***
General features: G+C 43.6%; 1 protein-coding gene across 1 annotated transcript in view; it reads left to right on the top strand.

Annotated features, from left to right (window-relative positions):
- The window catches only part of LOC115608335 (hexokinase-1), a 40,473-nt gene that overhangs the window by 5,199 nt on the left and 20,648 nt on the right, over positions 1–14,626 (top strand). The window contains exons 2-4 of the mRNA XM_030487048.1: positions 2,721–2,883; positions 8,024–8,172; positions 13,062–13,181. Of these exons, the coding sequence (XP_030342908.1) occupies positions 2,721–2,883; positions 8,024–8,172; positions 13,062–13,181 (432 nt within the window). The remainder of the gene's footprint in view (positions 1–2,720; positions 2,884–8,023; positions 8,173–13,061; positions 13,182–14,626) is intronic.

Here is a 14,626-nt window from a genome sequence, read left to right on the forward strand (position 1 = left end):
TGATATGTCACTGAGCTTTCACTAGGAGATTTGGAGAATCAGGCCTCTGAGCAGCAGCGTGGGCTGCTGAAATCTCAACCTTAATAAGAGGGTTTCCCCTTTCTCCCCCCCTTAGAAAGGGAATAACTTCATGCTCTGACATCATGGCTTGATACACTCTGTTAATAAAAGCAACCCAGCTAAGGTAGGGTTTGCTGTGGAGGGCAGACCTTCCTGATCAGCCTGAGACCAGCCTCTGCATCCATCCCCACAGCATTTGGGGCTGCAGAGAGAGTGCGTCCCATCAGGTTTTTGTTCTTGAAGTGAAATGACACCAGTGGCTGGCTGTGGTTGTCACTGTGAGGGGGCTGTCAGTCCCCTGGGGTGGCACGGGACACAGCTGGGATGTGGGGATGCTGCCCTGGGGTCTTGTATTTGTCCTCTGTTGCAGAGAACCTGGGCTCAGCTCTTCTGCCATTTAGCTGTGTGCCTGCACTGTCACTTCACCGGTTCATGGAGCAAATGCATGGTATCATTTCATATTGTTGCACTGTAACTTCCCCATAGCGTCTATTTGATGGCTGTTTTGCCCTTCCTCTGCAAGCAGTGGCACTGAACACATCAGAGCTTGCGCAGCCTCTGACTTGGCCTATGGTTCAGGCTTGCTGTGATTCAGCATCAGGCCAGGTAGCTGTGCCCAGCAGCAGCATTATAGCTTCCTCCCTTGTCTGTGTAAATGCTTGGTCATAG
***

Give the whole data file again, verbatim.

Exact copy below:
General features: G+C 43.6%; 1 protein-coding gene across 1 annotated transcript in view; it reads left to right on the top strand.

Annotated features, from left to right (window-relative positions):
- The window catches only part of LOC115608335 (hexokinase-1), a 40,473-nt gene that overhangs the window by 5,199 nt on the left and 20,648 nt on the right, over positions 1–14,626 (top strand). The window contains exons 2-4 of the mRNA XM_030487048.1: positions 2,721–2,883; positions 8,024–8,172; positions 13,062–13,181. Of these exons, the coding sequence (XP_030342908.1) occupies positions 2,721–2,883; positions 8,024–8,172; positions 13,062–13,181 (432 nt within the window). The remainder of the gene's footprint in view (positions 1–2,720; positions 2,884–8,023; positions 8,173–13,061; positions 13,182–14,626) is intronic.

Here is a 14,626-nt window from a genome sequence, read left to right on the forward strand (position 1 = left end):
TGATATGTCACTGAGCTTTCACTAGGAGATTTGGAGAATCAGGCCTCTGAGCAGCAGCGTGGGCTGCTGAAATCTCAACCTTAATAAGAGGGTTTCCCCTTTCTCCCCCCCTTAGAAAGGGAATAACTTCATGCTCTGACATCATGGCTTGATACACTCTGTTAATAAAAGCAACCCAGCTAAGGTAGGGTTTGCTGTGGAGGGCAGACCTTCCTGATCAGCCTGAGACCAGCCTCTGCATCCATCCCCACAGCATTTGGGGCTGCAGAGAGAGTGCGTCCCATCAGGTTTTTGTTCTTGAAGTGAAATGACACCAGTGGCTGGCTGTGGTTGTCACTGTGAGGGGGCTGTCAGTCCCCTGGGGTGGCACGGGACACAGCTGGGATGTGGGGATGCTGCCCTGGGGTCTTGTATTTGTCCTCTGTTGCAGAGAACCTGGGCTCAGCTCTTCTGCCATTTAGCTGTGTGCCTGCACTGTCACTTCACCGGTTCATGGAGCAAATGCATGGTATCATTTCATATTGTTGCACTGTAACTTCCCCATAGCGTCTATTTGATGGCTGTTTTGCCCTTCCTCTGCAAGCAGTGGCACTGAACACATCAGAGCTTGCGCAGCCTCTGACTTGGCCTATGGTTCAGGCTTGCTGTGATTCAGCATCAGGCCAGGTAGCTGTGCCCAGCAGCAGCATTATAGCTTCCTCCCTTGTCTGTGTAAATGCTTGGTCATAG